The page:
Research

No
Andy Hoffer

Professor Andy Hoffer’s newest invention, Lungpacer, promises to improve recovery time for patients on mechanical ventiltors and save on health costs.

‘Lungpacer’ a New Ventures BC winner

October 8, 2009

Document Tools

Print This Article

E-mail This Page

Font Size
S      M      L      XL

Related Links

A new therapeutic device that will accelerate and improve the recovery time of critically ill patients on mechanical ventilators took third prize ($37,000) in the annual New Ventures BC competition.

The Lungpacer system was conceived and developed by SFU biomedical physiologist Andy Hoffer and is being commercialized via a new SFU spin-off company, Lungpacer Medical Inc.

The device is comprised of intravenously placed electrodes that work to rhythmically activate the diaphragm—a process called pacing—in patients who require a ventilator to survive.

Pacing prevents or reverses the rapid diaphragm muscle-disuse atrophy that is a typical consequence of mechanical ventilation.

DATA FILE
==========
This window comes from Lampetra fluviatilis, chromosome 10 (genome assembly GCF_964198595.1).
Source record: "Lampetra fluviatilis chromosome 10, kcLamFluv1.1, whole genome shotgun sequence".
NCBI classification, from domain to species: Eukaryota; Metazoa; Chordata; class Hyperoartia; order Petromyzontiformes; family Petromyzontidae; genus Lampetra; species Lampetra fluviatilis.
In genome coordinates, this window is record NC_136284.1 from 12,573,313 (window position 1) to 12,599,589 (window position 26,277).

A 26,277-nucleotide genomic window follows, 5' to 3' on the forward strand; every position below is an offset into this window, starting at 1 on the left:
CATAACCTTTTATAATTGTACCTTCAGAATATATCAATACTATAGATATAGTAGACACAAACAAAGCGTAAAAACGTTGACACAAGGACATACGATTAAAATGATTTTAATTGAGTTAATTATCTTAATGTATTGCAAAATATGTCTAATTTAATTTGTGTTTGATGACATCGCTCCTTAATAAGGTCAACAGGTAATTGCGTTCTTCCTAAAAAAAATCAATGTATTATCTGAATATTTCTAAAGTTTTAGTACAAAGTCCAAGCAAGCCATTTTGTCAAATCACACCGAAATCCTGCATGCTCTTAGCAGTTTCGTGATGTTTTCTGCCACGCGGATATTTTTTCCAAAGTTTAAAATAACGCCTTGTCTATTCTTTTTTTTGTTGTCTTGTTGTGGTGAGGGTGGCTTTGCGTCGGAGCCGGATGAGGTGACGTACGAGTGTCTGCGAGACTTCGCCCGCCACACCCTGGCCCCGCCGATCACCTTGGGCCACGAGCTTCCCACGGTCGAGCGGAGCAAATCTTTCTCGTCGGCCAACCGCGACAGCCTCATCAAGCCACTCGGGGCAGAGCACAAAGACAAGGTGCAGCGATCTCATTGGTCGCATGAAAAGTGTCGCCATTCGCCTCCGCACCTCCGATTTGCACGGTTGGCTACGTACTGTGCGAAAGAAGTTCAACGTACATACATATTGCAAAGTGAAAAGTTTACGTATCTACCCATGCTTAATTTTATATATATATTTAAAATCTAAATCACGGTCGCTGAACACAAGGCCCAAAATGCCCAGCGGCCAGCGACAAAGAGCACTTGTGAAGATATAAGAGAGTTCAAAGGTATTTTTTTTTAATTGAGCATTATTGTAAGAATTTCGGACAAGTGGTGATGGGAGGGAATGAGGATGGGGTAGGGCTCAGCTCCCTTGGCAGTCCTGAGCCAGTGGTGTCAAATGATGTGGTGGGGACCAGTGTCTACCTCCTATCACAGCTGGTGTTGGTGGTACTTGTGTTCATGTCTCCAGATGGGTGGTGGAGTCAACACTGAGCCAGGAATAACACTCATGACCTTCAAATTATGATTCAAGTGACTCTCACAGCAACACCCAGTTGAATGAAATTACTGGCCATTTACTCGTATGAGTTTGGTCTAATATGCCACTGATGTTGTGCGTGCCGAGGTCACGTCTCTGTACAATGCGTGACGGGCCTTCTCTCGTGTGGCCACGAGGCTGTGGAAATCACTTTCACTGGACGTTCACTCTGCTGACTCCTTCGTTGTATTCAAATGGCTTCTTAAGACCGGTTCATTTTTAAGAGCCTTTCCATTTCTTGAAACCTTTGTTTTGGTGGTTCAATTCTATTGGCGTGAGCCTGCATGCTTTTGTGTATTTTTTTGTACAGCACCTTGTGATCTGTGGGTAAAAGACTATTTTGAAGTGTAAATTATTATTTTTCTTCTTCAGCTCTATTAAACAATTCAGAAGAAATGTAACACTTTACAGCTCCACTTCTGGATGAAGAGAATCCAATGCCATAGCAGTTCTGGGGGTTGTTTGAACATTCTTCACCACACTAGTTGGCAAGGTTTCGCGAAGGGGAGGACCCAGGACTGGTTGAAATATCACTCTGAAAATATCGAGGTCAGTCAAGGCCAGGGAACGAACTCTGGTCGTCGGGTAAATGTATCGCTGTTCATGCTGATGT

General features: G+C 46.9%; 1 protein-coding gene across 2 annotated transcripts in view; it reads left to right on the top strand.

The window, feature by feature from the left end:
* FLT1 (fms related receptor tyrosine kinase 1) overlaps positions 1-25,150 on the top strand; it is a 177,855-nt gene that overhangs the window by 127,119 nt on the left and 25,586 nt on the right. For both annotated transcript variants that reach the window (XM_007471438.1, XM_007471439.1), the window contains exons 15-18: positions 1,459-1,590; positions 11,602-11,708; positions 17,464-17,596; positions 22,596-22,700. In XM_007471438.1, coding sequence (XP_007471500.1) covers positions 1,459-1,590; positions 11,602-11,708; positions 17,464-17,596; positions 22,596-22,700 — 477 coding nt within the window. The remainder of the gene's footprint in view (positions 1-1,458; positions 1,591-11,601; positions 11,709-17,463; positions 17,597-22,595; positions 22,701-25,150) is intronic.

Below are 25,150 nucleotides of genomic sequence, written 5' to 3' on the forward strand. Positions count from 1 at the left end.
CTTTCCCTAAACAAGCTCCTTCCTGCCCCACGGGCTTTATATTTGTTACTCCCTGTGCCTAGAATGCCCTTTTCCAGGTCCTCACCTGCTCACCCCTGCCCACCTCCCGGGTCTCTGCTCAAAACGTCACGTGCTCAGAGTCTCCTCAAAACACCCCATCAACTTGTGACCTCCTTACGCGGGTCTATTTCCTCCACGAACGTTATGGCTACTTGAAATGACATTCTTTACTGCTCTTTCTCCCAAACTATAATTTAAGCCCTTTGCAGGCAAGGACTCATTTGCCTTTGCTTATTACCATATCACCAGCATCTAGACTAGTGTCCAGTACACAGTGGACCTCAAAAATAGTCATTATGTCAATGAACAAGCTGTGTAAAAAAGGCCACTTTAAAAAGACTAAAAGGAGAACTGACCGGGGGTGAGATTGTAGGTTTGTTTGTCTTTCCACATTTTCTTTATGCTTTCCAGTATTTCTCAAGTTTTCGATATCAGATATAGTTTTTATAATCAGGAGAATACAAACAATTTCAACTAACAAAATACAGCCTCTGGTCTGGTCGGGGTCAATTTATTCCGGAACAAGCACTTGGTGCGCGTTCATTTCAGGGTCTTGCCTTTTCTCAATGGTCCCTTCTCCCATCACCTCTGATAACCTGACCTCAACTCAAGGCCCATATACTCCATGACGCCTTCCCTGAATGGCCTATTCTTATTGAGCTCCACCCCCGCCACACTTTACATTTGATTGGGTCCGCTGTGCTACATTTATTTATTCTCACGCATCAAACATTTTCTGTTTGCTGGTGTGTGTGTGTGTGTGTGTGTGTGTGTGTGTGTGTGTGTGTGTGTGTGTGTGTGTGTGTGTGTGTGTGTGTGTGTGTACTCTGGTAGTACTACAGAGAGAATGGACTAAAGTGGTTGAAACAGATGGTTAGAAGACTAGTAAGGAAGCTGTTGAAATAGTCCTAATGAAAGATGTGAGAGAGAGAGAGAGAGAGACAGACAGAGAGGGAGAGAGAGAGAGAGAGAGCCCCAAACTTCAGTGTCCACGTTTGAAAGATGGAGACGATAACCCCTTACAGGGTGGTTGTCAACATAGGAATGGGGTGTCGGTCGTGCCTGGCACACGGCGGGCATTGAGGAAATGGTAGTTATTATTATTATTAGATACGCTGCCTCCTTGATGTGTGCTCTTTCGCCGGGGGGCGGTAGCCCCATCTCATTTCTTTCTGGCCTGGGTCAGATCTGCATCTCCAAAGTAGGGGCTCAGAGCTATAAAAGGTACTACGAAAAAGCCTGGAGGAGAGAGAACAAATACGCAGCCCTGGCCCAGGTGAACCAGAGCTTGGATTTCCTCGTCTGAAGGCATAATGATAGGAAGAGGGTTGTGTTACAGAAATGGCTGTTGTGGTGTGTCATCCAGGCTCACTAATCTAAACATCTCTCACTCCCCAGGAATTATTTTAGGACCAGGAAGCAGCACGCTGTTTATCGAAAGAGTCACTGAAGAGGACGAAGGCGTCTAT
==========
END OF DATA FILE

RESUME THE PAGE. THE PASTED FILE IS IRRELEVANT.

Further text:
"Atrophy and weakness of the diaphragm are main reasons why many patients fail to wean from ventilators and must remain hospitalized, thus increasing their risk for catching hospital-borne infections and causing hospitalization costs to escalate," says Hoffer.

Other diaphragm-pacing systems are unsuitable for fragile intensive care unit (ICU) patients, since they require full anesthesia for permanent surgical attachment of electrodes to nerves or muscle, Hoffer notes.

"Lungpacer’s disposable electrodes are temporarily introduced intravenously with only local anesthesia, and can be easily removed once the patient recovers the ability to breathe independently," he explains.

The minimally invasive Lungpacer system leads to faster patient recovery, shorter stays in intensive care, lower hospitalization costs and greater patient access to scarce mechanical ventilators.

In 2008, mechanically ventilated patients cost the Canadian health-care system $6.1 billion, says Hoffer. ICU patients on ventilation for more than three weeks account for fully one-sixth of total hospital inpatient costs, he adds.

Hoffer’s invention was chosen from more than 175 new business ideas. The increasingly popular New Ventures BC competition was established by SFU Business in 2000.

Comments

Commenting is closed
Comment Guidelines
Search SFU News Online